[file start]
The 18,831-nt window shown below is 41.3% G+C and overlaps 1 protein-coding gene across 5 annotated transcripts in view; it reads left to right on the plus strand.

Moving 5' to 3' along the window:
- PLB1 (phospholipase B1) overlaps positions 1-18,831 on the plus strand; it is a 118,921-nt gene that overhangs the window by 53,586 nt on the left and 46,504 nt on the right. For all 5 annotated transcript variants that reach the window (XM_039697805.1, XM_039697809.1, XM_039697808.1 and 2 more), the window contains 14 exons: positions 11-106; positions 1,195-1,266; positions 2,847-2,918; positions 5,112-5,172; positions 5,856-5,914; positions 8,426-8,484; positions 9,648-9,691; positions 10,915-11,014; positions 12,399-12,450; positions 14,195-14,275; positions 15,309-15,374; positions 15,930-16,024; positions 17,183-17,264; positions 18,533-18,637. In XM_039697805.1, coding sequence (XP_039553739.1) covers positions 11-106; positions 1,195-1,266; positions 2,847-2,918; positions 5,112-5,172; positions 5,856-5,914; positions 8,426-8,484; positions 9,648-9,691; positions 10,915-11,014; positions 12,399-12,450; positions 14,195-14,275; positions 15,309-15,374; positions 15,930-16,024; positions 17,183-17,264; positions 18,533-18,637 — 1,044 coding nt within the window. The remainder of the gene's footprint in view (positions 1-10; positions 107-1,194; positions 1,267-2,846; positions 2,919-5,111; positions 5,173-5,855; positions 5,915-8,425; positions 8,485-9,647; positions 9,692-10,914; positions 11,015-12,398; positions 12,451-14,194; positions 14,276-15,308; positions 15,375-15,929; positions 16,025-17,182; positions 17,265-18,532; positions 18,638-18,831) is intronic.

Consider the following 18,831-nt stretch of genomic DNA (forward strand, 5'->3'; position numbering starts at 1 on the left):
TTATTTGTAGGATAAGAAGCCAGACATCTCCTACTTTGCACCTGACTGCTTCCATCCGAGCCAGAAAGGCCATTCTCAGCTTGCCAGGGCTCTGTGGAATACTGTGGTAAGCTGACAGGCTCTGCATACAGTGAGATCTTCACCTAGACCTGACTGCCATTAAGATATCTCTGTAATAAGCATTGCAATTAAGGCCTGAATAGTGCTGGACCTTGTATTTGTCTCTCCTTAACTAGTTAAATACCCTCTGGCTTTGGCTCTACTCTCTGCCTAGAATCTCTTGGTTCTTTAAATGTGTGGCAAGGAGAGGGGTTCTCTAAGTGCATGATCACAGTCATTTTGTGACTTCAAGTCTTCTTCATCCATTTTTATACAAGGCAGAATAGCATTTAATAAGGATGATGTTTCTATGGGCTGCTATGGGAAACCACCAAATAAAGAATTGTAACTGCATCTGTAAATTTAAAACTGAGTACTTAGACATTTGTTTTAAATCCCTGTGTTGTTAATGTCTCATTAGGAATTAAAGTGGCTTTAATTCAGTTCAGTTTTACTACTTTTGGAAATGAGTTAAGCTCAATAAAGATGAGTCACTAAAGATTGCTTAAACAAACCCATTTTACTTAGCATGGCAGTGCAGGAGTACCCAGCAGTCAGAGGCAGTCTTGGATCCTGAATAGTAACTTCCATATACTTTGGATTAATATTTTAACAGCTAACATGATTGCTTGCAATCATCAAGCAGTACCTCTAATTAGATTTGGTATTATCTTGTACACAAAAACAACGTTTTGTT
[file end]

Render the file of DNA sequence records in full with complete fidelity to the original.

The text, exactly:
The 18,831-nt window shown below is 41.3% G+C and overlaps 1 protein-coding gene across 5 annotated transcripts in view; it reads left to right on the plus strand.

Moving 5' to 3' along the window:
- PLB1 (phospholipase B1) overlaps positions 1-18,831 on the plus strand; it is a 118,921-nt gene that overhangs the window by 53,586 nt on the left and 46,504 nt on the right. For all 5 annotated transcript variants that reach the window (XM_039697805.1, XM_039697809.1, XM_039697808.1 and 2 more), the window contains 14 exons: positions 11-106; positions 1,195-1,266; positions 2,847-2,918; positions 5,112-5,172; positions 5,856-5,914; positions 8,426-8,484; positions 9,648-9,691; positions 10,915-11,014; positions 12,399-12,450; positions 14,195-14,275; positions 15,309-15,374; positions 15,930-16,024; positions 17,183-17,264; positions 18,533-18,637. In XM_039697805.1, coding sequence (XP_039553739.1) covers positions 11-106; positions 1,195-1,266; positions 2,847-2,918; positions 5,112-5,172; positions 5,856-5,914; positions 8,426-8,484; positions 9,648-9,691; positions 10,915-11,014; positions 12,399-12,450; positions 14,195-14,275; positions 15,309-15,374; positions 15,930-16,024; positions 17,183-17,264; positions 18,533-18,637 — 1,044 coding nt within the window. The remainder of the gene's footprint in view (positions 1-10; positions 107-1,194; positions 1,267-2,846; positions 2,919-5,111; positions 5,173-5,855; positions 5,915-8,425; positions 8,485-9,647; positions 9,692-10,914; positions 11,015-12,398; positions 12,451-14,194; positions 14,276-15,308; positions 15,375-15,929; positions 16,025-17,182; positions 17,265-18,532; positions 18,638-18,831) is intronic.

Consider the following 18,831-nt stretch of genomic DNA (forward strand, 5'->3'; position numbering starts at 1 on the left):
TTATTTGTAGGATAAGAAGCCAGACATCTCCTACTTTGCACCTGACTGCTTCCATCCGAGCCAGAAAGGCCATTCTCAGCTTGCCAGGGCTCTGTGGAATACTGTGGTAAGCTGACAGGCTCTGCATACAGTGAGATCTTCACCTAGACCTGACTGCCATTAAGATATCTCTGTAATAAGCATTGCAATTAAGGCCTGAATAGTGCTGGACCTTGTATTTGTCTCTCCTTAACTAGTTAAATACCCTCTGGCTTTGGCTCTACTCTCTGCCTAGAATCTCTTGGTTCTTTAAATGTGTGGCAAGGAGAGGGGTTCTCTAAGTGCATGATCACAGTCATTTTGTGACTTCAAGTCTTCTTCATCCATTTTTATACAAGGCAGAATAGCATTTAATAAGGATGATGTTTCTATGGGCTGCTATGGGAAACCACCAAATAAAGAATTGTAACTGCATCTGTAAATTTAAAACTGAGTACTTAGACATTTGTTTTAAATCCCTGTGTTGTTAATGTCTCATTAGGAATTAAAGTGGCTTTAATTCAGTTCAGTTTTACTACTTTTGGAAATGAGTTAAGCTCAATAAAGATGAGTCACTAAAGATTGCTTAAACAAACCCATTTTACTTAGCATGGCAGTGCAGGAGTACCCAGCAGTCAGAGGCAGTCTTGGATCCTGAATAGTAACTTCCATATACTTTGGATTAATATTTTAACAGCTAACATGATTGCTTGCAATCATCAAGCAGTACCTCTAATTAGATTTGGTATTATCTTGTACACAAAAACAACGTTTTGTT